160 Estimates of Lateral Mixing by Turbulence in Ocean Fronts

Thursday, 29 June 2017
Salon A-E (Marriott Portland Downtown Waterfront)
Eric D. Skyllingstad, Oregon State University, Corvallis, OR; and R. Samelson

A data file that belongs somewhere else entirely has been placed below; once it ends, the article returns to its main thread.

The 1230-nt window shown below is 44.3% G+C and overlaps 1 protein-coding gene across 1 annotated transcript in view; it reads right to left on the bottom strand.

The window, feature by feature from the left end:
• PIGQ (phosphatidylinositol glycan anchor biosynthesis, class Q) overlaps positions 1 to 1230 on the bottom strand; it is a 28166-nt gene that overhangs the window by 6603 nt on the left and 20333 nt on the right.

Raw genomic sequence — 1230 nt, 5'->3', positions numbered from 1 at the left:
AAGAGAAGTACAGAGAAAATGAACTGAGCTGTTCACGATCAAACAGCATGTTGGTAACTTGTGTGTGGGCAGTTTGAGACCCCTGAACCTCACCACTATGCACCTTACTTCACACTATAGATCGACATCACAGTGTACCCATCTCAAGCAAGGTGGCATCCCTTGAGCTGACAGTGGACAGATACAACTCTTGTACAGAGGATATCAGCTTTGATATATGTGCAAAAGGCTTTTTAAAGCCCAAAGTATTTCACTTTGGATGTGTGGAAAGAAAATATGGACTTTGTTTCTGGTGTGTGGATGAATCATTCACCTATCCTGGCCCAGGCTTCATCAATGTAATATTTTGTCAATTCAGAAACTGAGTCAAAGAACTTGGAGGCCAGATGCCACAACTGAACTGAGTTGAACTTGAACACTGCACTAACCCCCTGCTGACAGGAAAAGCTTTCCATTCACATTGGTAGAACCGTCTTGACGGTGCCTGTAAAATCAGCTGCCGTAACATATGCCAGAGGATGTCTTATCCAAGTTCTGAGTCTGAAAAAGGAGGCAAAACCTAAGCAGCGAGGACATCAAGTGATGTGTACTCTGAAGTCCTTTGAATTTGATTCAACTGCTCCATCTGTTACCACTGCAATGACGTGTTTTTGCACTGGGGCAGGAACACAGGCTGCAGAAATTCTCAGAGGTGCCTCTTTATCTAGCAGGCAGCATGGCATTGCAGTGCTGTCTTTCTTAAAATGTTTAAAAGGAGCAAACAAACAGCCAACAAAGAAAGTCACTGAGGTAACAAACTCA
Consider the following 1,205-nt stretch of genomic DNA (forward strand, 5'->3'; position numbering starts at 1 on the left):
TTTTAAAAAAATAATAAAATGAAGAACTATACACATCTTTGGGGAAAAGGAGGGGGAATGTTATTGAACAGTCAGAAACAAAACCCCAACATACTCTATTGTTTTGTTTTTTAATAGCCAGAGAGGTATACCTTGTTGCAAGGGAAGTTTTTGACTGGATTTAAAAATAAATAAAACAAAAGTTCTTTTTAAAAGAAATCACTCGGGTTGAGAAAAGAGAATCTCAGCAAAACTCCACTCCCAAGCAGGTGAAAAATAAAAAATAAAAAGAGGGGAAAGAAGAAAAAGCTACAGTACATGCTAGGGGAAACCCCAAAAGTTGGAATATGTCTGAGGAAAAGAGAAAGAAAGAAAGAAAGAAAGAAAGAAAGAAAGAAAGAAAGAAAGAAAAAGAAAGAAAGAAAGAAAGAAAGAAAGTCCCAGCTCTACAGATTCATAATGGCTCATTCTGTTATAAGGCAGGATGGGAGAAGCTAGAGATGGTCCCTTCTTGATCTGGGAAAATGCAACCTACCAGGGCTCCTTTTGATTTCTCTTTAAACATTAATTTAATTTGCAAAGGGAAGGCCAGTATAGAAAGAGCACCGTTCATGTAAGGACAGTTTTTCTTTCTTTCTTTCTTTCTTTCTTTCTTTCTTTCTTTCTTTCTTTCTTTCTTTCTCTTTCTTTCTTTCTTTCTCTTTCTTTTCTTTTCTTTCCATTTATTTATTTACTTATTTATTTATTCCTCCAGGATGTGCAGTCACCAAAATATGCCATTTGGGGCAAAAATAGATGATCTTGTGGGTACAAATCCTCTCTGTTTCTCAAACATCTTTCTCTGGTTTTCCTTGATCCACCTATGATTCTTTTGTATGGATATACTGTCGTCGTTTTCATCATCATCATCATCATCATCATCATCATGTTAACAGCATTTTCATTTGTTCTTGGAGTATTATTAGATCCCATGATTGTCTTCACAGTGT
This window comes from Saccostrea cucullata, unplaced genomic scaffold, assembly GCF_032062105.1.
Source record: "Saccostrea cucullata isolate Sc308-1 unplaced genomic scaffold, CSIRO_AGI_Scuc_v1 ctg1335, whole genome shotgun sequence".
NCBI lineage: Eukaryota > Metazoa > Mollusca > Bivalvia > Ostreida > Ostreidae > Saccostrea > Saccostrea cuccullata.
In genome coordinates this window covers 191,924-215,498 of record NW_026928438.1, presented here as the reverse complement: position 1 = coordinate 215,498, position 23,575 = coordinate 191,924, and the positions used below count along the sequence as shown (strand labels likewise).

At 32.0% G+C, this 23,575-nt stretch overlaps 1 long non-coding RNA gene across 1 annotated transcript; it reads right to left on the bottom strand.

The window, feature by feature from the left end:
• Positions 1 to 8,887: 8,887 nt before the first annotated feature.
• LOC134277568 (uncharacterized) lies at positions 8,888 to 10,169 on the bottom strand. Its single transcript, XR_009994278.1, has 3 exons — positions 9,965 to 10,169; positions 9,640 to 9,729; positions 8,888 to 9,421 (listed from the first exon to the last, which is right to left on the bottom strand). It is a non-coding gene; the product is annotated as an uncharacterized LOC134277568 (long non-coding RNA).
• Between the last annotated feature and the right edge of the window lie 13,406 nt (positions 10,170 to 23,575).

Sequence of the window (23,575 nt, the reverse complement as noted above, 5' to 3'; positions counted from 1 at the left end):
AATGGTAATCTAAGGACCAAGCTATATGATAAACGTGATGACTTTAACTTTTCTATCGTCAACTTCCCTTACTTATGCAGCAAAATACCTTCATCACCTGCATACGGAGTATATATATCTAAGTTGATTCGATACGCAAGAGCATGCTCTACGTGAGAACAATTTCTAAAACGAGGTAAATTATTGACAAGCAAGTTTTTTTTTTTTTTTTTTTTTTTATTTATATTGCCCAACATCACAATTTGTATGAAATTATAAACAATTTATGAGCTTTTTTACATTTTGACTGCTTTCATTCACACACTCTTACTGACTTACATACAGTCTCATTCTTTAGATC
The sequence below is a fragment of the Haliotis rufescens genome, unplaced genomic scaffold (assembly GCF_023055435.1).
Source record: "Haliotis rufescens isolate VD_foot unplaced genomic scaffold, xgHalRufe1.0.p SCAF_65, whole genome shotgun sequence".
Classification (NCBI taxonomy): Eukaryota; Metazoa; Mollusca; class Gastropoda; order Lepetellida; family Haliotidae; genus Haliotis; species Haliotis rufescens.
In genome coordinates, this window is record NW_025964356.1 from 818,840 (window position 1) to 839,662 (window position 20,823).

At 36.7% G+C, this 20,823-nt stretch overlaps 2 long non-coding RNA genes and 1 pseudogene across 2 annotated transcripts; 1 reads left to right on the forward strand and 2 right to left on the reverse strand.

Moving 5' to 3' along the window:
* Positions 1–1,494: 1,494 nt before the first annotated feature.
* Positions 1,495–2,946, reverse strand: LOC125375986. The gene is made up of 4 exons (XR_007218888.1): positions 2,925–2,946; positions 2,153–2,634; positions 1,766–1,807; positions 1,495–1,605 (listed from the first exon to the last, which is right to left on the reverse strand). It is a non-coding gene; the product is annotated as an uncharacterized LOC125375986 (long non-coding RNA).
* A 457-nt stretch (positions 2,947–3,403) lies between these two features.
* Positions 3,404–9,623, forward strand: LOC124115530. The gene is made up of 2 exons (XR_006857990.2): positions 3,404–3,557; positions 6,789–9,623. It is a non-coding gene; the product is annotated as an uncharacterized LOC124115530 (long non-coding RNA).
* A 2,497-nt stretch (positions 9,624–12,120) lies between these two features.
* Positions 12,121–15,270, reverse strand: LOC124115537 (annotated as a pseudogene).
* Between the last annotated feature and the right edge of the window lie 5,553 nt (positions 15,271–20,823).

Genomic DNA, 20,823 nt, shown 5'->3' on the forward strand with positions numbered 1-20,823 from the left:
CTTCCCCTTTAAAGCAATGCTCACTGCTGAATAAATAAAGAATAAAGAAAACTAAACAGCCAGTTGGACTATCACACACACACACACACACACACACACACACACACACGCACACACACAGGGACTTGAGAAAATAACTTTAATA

Wind, wave, and buoyancy forcing are the primary production mechanisms for turbulence in the ocean surface mixed layer. Fronts add a second source of energy through buoyancy production from Ekman transport and shear production through the geostrophic shear. Experiments with large-eddy simulation models suggest that for strong fronts ( dT/dx > 1 oC/10 km), symmetric instability can develop in response to surface Ekman buoyancy transport leading to rapid mixing via secondary Kelvin-Helmholtz instability. Weaker fronts (dT/dx < 1 oC/10 km) are more likely to develop instabilities of the wind-forced Ekman current or mixed instabilities combining shear production from both the geostrophic and wind-forced currents. In general, lateral mixing from turbulence causes weakening of the front, which limits the effectiveness of baroclinic-type instabilities. In this work, we use large-eddy simulation to examine how enhanced turbulence in finite width frontal zones affects the frontal strength and arrests instability processes by weakening Ekman buoyancy flux and geostrophic shear. Results are compared with a basic scaling model based on wind speed and horizontal temperature gradient.
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